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The production of biogas within a landfill is a product of anaerobic decomposition, a process by which biodegradable organic materials are utilized as substrates by microorganisms. Biogas produced within a landfill typically consists of 50-70% methane, with the balance being carbon dioxide and small amounts of other trace gases. As a result, landfills have consistently been listed as one of the largest sources of anthropogenic methane in the United States by entities such as the Intergovernmental Panel on Climate Change (IPCC) and the U.S. Environmental Protection Agency (U.S. EPA). These agencies also maintain inventories of global greenhouse gas (GHG) emissions and/or inform policy-making. 

The objectives of this report are to: 

  • Calculate the amount of organic waste and degradable organic carbon (DOC) in MSW and other Subtitle D waste streams using sample-and-sort composition data. 
  • Determine the relative fraction of MSW and non-MSW (e.g. C&D, ash, industrial) deposited in MSW landfills in the U.S., and the resulting bulk waste DOC values. 
  • Explore if current U.S. reporting guideline values are validated by composition-based DOC results 

These have been accomplished through the analysis of recent waste composition sample-and-sort data, state and federal facility reporting datasets, and the U.S. EPA Facts & Figures data from 1960 through present. 

For clarity, this report provides separate analyses that are divided into two key sections: 

  • Analysis of the MSW Stream. This section analyzes DOC values for only the MSW fraction of waste materials, herein referred to as DOCMSW. The analysis is pertinent particularly to landfills that only accept MSW materials or receive negligible non-MSW materials. Further, the analysis is useful in understanding DOC values of the MSW steam entering other landfills. The DOC guideline of 0.31 is compared with DOCMSW values computed based on U.S. EPA’s Facts and Figures reports over a 20-year period as well as those computed from state waste characterization studies.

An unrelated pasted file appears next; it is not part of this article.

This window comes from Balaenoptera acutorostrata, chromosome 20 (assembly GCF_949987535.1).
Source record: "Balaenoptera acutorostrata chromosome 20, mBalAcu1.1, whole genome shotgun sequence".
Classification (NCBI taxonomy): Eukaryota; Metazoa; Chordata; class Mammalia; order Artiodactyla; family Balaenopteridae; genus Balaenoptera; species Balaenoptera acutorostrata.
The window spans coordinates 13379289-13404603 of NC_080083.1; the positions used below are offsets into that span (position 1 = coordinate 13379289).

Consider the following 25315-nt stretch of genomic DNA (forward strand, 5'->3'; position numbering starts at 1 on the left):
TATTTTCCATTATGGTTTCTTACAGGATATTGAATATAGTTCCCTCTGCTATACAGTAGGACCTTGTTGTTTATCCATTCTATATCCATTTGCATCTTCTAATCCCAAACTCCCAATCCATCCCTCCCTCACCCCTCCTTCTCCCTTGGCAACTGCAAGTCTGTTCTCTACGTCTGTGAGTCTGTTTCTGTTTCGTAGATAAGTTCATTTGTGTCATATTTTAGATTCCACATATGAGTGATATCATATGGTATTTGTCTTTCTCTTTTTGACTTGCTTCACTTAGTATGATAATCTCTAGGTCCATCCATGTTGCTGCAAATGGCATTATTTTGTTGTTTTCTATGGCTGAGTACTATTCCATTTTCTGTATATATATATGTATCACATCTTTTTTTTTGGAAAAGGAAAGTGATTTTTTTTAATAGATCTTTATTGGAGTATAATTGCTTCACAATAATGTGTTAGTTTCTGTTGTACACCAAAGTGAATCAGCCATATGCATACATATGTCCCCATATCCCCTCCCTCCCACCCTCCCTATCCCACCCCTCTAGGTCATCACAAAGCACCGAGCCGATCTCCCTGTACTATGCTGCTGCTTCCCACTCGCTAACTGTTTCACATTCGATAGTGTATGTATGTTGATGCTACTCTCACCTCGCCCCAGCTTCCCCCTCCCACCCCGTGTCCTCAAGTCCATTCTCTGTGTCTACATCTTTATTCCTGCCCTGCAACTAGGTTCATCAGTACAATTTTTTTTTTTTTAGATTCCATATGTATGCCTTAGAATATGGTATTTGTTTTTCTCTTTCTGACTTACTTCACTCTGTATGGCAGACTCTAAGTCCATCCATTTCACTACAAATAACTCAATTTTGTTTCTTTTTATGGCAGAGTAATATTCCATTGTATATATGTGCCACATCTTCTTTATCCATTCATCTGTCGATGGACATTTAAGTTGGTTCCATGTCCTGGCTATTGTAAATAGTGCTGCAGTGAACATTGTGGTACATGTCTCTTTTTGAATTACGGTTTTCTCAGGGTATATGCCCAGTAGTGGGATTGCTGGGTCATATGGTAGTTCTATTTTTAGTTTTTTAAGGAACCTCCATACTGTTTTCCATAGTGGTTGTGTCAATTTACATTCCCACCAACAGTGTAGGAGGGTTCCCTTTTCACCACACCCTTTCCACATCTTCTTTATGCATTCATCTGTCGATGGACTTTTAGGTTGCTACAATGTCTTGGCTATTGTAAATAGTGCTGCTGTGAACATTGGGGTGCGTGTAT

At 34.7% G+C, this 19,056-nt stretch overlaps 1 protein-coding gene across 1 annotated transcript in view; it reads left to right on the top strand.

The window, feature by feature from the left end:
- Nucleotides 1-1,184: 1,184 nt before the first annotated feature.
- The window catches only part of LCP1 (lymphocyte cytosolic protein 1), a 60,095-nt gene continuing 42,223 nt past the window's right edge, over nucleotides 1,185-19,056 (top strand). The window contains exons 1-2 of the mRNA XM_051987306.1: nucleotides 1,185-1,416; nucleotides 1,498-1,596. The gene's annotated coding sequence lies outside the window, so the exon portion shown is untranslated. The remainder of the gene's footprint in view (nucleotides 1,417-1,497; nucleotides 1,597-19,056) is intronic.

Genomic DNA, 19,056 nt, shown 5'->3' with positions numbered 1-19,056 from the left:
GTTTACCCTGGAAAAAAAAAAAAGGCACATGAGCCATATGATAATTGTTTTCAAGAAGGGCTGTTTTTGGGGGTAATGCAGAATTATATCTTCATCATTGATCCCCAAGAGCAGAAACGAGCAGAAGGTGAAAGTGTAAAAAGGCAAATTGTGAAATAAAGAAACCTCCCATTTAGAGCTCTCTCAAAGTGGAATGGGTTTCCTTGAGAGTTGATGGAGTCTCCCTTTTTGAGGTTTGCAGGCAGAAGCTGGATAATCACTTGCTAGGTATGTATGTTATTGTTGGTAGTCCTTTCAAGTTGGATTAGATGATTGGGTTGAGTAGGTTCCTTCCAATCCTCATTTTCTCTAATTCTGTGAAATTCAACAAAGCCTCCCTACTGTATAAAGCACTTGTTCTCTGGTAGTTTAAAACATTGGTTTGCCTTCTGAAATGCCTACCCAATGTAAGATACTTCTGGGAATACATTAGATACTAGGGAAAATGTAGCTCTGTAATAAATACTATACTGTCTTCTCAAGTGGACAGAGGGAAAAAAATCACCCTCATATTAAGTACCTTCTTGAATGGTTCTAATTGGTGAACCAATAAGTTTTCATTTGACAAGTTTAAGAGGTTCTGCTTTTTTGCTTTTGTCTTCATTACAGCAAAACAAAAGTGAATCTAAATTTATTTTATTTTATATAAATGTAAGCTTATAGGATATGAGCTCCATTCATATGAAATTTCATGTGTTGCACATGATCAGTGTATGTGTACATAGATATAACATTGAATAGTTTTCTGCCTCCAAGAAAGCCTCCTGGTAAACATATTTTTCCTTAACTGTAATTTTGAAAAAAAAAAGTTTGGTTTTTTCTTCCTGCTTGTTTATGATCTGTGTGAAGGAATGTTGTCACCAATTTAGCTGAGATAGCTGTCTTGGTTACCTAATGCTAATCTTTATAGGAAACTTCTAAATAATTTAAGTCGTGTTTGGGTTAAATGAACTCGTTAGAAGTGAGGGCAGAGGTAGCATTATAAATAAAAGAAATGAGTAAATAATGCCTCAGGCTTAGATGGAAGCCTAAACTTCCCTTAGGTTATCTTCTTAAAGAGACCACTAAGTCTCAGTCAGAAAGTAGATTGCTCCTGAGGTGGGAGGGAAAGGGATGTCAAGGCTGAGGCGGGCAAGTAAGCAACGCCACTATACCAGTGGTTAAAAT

• Analysis of All Waste Entering MSWLFs. This section summarizes data regarding non-MSW materials being accepted at MSWLFs. This information is then used to evaluate the impact of these non-MSW materials on DOC values. Values are expected to change given the relative fractions of organic materials used in the DOC computation are greatly affected by the addition of non-MSW streams. DOC values are computed for various states based on the relative fraction of MSW and non-MSW Subtitle D waste(s) accepted, herein referred to as DOCSubD to specify it reflects all Subtitle D wastes accepted at MSWLFs. These values are then compared to the DOC guideline of 0.20 for bulk wastes at MSWLFs. 
  • Summary Statistics & Future Work. This section summarizes the attempt to validate DOC guideline values using the findings from Sections I and II. The statistical significance of the findings based on one-tailed, single sample t-tests is also discussed.